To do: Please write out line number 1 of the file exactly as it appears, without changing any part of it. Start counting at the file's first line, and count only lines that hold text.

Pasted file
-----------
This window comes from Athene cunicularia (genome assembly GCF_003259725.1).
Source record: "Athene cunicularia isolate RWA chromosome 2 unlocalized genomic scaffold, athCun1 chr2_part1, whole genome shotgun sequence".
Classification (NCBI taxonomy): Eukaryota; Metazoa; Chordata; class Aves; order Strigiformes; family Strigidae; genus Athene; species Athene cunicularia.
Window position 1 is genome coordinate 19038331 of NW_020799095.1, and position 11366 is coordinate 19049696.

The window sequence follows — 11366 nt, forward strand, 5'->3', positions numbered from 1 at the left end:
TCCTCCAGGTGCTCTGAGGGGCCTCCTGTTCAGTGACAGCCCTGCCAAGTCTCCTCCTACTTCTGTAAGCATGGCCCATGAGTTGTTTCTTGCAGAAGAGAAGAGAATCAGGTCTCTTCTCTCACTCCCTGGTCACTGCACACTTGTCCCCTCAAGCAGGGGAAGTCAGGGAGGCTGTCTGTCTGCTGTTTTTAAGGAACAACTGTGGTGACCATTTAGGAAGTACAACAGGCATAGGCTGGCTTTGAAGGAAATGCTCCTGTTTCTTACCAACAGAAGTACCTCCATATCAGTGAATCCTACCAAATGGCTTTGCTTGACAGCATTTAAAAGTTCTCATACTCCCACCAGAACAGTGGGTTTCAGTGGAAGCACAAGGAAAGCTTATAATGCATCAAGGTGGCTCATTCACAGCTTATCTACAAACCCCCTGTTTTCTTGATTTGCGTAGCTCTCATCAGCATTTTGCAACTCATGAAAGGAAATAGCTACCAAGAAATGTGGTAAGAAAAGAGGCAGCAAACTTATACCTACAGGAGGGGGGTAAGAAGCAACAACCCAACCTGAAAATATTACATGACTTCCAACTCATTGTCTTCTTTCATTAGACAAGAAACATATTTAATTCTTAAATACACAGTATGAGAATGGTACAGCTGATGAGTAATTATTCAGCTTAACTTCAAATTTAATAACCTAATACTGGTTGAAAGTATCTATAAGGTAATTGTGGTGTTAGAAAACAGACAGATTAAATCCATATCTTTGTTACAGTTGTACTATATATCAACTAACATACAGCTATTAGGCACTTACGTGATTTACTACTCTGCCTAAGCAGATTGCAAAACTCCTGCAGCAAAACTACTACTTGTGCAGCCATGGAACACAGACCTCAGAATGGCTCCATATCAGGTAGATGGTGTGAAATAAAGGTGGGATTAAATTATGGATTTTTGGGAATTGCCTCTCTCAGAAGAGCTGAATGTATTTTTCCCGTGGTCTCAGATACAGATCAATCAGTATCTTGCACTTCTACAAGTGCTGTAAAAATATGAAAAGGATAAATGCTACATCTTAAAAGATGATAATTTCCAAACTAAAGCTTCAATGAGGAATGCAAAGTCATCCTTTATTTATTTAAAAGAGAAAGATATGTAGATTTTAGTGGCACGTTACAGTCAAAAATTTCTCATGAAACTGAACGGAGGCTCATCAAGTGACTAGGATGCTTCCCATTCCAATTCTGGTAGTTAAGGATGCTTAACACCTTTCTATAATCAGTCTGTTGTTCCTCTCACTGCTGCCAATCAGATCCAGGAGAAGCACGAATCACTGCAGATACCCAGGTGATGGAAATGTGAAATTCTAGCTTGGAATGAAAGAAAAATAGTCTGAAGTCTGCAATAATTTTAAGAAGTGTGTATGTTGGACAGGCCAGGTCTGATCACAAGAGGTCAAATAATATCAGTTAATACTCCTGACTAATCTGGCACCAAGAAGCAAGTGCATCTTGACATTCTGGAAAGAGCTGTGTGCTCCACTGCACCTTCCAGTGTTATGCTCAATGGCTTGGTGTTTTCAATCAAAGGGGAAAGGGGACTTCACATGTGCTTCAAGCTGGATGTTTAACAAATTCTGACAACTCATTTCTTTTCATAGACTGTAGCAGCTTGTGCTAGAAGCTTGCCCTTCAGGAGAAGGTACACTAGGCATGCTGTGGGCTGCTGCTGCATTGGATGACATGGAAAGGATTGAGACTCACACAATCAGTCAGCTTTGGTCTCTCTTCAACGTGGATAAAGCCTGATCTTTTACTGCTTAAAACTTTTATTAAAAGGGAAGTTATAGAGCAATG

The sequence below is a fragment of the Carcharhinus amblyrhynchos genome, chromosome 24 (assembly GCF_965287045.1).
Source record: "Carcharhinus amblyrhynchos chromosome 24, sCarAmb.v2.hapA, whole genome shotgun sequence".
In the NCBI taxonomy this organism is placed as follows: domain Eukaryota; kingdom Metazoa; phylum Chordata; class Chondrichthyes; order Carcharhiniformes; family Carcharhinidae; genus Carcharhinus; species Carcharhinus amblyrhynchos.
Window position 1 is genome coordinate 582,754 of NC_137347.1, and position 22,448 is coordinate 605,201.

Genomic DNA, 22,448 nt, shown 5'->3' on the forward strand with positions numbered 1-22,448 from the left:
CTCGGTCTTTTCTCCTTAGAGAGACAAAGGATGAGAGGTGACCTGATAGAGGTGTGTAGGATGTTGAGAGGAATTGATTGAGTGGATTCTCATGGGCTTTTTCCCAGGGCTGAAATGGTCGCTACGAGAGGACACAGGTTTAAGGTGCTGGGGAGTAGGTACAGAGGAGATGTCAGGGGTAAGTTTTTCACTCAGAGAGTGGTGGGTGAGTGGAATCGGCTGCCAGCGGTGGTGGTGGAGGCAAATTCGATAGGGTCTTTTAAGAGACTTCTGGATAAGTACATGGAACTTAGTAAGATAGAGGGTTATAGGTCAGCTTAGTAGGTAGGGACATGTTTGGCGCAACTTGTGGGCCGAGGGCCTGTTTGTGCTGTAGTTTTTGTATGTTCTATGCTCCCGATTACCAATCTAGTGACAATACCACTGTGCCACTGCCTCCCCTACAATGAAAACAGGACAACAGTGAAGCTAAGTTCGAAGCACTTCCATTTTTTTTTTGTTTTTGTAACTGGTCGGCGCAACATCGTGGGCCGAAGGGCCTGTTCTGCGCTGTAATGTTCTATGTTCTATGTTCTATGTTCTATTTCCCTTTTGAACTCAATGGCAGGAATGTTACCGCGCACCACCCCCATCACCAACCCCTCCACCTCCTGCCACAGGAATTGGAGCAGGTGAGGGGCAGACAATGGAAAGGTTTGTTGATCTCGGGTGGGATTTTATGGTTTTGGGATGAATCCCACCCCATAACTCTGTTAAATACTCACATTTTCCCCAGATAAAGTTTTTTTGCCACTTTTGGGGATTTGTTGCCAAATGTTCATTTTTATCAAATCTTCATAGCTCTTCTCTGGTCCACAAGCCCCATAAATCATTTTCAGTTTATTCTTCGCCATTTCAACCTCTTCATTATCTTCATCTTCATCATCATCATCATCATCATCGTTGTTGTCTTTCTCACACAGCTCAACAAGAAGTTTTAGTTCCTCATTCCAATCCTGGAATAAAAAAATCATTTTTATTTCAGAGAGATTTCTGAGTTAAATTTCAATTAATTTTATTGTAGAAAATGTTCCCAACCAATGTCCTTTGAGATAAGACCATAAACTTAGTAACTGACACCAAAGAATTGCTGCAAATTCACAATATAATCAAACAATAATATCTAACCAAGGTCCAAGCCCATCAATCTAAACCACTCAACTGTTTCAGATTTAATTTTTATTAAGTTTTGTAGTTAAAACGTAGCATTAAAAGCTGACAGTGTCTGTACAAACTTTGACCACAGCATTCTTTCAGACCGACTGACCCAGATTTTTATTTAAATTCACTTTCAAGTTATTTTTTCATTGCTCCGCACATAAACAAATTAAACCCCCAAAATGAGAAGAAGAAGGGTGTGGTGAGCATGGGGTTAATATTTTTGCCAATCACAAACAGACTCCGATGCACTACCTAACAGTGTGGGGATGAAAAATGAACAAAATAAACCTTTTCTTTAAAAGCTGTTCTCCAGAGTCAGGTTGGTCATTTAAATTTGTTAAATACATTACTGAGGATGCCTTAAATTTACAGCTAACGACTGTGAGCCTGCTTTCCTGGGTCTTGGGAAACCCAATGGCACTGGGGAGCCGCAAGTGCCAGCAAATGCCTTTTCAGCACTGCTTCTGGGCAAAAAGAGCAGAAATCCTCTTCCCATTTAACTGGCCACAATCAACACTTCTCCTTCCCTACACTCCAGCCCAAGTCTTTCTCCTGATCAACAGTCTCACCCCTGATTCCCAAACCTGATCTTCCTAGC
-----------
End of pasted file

This window comes from Athene cunicularia (genome assembly GCF_003259725.1).